Castonguay said there has been an effort to institute a system where the volunteers are paid per call, with the goal of eventually paying them at an hourly rate without making them full-time employees with salaries or benefits.

“I believe we are striving very hard to get you guys up to speed in pay. Granted, it’s not an overnight process — it’s a three-step process,” Hathorne said. “We’re trying. You came to us; you told us that you needed to be paid and I think we’ve done kind of our due diligence of trying to get where you guys need to be. And we would pay you as much as we possibly can. But, we have to keep other people able to afford the services and be able to stay in their houses.”

Deputy Chief Roger Levasseur said that the fire department has been asking for some form of compensation since 2003.

“We’re talking [about] a paid department. We’re talking only the times that we need to be there and working or training,” he said, noting nearby towns such as Gray and Raymond have gone beyond that to have more full-time staff.

Ladewig acknowledged that departments are finding it increasingly difficult to sustain a volunteer staff, but said New Gloucester’s numbers have been “relatively stable.”

“I know it’s a concern among all the chiefs that it’s harder and harder to have an on-call-staff,” Ladewig said. We’ve been relatively lucky.”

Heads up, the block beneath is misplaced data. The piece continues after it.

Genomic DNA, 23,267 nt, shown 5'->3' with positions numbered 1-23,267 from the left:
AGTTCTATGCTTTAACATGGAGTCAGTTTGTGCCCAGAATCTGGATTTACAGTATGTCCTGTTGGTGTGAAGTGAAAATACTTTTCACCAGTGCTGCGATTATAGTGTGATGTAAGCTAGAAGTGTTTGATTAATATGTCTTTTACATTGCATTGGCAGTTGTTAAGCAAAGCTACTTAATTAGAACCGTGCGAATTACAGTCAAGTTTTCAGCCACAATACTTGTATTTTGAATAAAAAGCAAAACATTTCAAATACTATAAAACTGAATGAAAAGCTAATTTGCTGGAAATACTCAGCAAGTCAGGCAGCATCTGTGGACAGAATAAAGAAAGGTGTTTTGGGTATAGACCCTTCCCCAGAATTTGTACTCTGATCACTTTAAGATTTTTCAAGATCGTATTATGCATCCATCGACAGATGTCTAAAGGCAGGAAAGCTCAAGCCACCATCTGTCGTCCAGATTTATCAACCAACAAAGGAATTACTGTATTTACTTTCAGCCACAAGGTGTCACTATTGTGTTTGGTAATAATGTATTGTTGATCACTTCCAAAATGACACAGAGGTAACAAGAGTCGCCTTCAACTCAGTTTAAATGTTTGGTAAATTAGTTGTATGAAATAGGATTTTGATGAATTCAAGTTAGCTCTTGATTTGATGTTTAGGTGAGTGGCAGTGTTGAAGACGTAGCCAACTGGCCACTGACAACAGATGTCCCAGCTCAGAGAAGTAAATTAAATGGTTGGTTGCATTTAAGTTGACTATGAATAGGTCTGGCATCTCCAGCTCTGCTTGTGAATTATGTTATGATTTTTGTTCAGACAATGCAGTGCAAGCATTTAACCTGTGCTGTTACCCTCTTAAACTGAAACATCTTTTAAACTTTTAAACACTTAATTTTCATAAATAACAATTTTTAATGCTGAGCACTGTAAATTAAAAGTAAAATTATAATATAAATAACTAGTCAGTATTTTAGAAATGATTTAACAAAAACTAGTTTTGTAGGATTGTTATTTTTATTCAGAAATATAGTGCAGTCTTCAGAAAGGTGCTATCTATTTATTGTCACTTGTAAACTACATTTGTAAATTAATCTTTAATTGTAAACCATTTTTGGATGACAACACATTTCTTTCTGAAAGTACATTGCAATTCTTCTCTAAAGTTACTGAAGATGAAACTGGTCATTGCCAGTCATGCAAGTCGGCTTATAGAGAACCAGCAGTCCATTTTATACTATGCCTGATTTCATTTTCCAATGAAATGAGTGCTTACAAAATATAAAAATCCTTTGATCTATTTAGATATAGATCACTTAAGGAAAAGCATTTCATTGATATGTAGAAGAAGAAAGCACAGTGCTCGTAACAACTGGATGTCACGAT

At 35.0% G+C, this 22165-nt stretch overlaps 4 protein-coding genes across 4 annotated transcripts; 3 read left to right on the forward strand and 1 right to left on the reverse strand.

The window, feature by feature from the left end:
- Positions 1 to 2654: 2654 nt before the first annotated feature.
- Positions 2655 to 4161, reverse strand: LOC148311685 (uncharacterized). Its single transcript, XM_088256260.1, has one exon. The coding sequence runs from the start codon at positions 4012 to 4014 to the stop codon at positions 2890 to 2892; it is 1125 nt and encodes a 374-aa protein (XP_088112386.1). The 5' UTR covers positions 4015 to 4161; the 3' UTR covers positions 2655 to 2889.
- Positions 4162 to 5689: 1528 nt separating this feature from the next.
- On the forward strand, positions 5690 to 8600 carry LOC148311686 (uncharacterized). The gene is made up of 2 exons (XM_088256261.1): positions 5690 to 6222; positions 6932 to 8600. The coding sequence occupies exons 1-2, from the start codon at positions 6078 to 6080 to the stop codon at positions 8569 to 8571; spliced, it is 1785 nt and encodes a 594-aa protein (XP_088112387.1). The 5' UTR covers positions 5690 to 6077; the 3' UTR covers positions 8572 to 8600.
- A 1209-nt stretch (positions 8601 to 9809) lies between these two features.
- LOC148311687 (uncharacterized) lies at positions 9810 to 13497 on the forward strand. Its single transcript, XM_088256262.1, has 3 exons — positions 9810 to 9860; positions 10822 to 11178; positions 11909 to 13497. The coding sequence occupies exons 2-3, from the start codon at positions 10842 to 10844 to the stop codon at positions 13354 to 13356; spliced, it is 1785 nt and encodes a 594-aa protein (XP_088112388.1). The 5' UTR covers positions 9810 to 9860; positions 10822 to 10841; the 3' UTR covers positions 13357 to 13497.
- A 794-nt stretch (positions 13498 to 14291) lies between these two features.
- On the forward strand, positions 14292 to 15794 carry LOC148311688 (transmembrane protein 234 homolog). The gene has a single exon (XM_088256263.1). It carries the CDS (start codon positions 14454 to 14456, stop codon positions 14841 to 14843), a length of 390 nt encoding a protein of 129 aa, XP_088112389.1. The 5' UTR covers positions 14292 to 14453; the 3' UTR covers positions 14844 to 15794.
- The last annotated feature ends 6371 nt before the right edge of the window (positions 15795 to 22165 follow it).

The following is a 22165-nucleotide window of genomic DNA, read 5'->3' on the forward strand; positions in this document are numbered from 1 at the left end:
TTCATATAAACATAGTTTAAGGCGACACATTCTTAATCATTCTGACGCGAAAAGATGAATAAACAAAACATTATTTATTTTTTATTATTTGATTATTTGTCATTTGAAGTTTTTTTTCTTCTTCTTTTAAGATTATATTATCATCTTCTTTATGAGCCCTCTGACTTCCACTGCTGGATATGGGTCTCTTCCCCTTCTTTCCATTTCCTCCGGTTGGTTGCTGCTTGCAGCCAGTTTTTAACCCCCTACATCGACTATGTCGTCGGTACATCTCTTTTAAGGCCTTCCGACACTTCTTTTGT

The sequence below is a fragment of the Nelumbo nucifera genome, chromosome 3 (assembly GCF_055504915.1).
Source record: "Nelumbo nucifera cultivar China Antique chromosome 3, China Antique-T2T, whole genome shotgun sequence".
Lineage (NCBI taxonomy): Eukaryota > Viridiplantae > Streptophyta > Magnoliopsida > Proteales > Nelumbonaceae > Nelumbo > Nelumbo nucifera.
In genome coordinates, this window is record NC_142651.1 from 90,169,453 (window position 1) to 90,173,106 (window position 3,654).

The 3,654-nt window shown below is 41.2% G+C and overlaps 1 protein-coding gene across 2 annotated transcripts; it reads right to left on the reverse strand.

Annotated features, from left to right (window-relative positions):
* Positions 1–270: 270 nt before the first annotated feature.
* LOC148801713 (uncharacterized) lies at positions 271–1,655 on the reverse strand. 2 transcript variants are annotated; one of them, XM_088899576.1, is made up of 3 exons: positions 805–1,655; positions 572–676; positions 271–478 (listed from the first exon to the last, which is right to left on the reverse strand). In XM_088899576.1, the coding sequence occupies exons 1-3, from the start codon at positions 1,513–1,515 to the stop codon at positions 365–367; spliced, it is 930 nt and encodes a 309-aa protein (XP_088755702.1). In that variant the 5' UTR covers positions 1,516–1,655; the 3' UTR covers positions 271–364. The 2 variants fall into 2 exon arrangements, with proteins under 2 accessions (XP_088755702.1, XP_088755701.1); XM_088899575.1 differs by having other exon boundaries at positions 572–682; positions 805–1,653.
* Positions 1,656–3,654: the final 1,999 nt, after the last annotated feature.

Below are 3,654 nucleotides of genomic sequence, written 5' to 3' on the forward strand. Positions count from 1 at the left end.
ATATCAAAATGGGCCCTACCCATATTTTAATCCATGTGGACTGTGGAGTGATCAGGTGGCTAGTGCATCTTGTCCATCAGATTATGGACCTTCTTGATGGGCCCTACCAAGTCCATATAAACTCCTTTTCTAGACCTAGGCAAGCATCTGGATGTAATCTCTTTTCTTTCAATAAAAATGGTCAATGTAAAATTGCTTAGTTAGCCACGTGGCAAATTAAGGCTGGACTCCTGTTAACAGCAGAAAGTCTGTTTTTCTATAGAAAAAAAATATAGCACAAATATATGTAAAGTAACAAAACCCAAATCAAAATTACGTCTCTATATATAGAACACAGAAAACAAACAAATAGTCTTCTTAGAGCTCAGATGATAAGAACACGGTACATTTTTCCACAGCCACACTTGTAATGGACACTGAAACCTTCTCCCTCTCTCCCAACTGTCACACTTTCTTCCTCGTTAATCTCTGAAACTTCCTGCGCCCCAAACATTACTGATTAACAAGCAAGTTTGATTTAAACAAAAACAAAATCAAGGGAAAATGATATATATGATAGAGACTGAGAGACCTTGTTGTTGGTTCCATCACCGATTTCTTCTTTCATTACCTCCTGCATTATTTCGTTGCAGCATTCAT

Bill Vickerson, a Portland-based lawyer who serves as the legal and legislative representative for the Maine State Federation of Firefighters, added that departments around the state are having trouble recruiting and retaining volunteers in part because of Maine’s aging population and the amount of training involved.

Matt Junker can be reached at 781-3661 ext. 123 or mjunker@theforecaster.net. Follow him on Twitter: @MattJunker.

New Gloucester Fire & Rescue Deputy Chief Roger Lavasseur shared concerns about compensation for the mostly volunteer department during a March 5 Selectboard meeting.

New Gloucester Fire & Rescue Deputy Chief Roger Lavasseur shared concerns about compensation for the mostly volunteer department during a March 5 Selectboard meeting.